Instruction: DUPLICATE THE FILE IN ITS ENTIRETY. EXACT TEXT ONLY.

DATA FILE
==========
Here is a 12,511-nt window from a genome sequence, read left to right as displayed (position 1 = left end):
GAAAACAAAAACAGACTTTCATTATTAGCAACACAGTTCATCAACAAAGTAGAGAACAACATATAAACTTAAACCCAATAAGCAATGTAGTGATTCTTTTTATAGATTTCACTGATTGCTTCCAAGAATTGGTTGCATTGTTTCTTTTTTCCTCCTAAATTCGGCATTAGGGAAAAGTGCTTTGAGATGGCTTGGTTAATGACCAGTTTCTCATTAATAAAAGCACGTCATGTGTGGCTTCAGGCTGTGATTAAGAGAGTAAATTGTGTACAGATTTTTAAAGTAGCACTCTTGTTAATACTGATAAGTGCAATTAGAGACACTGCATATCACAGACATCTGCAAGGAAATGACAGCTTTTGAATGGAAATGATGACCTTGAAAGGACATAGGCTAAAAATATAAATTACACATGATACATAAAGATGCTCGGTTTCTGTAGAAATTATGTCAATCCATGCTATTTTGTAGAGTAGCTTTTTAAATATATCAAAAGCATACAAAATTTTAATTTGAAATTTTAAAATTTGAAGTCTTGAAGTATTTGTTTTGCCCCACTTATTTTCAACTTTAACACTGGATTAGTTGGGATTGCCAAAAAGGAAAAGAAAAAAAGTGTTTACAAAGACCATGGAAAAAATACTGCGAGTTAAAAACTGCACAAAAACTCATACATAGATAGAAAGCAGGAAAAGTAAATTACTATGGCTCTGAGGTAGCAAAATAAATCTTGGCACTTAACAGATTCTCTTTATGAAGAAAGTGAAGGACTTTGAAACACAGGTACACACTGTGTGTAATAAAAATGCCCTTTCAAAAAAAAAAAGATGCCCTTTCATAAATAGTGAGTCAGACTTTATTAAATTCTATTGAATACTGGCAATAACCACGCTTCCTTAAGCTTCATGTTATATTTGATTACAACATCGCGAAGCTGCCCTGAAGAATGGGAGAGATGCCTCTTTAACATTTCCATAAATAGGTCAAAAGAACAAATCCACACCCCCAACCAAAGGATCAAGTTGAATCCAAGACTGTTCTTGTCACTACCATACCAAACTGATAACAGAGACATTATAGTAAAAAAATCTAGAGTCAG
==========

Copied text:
Here is a 12,511-nt window from a genome sequence, read left to right as displayed (position 1 = left end):
GAAAACAAAAACAGACTTTCATTATTAGCAACACAGTTCATCAACAAAGTAGAGAACAACATATAAACTTAAACCCAATAAGCAATGTAGTGATTCTTTTTATAGATTTCACTGATTGCTTCCAAGAATTGGTTGCATTGTTTCTTTTTTCCTCCTAAATTCGGCATTAGGGAAAAGTGCTTTGAGATGGCTTGGTTAATGACCAGTTTCTCATTAATAAAAGCACGTCATGTGTGGCTTCAGGCTGTGATTAAGAGAGTAAATTGTGTACAGATTTTTAAAGTAGCACTCTTGTTAATACTGATAAGTGCAATTAGAGACACTGCATATCACAGACATCTGCAAGGAAATGACAGCTTTTGAATGGAAATGATGACCTTGAAAGGACATAGGCTAAAAATATAAATTACACATGATACATAAAGATGCTCGGTTTCTGTAGAAATTATGTCAATCCATGCTATTTTGTAGAGTAGCTTTTTAAATATATCAAAAGCATACAAAATTTTAATTTGAAATTTTAAAATTTGAAGTCTTGAAGTATTTGTTTTGCCCCACTTATTTTCAACTTTAACACTGGATTAGTTGGGATTGCCAAAAAGGAAAAGAAAAAAAGTGTTTACAAAGACCATGGAAAAAATACTGCGAGTTAAAAACTGCACAAAAACTCATACATAGATAGAAAGCAGGAAAAGTAAATTACTATGGCTCTGAGGTAGCAAAATAAATCTTGGCACTTAACAGATTCTCTTTATGAAGAAAGTGAAGGACTTTGAAACACAGGTACACACTGTGTGTAATAAAAATGCCCTTTCAAAAAAAAAAAGATGCCCTTTCATAAATAGTGAGTCAGACTTTATTAAATTCTATTGAATACTGGCAATAACCACGCTTCCTTAAGCTTCATGTTATATTTGATTACAACATCGCGAAGCTGCCCTGAAGAATGGGAGAGATGCCTCTTTAACATTTCCATAAATAGGTCAAAAGAACAAATCCACACCCCCAACCAAAGGATCAAGTTGAATCCAAGACTGTTCTTGTCACTACCATACCAAACTGATAACAGAGACATTATAGTAAAAAAATCTAGAGTCAG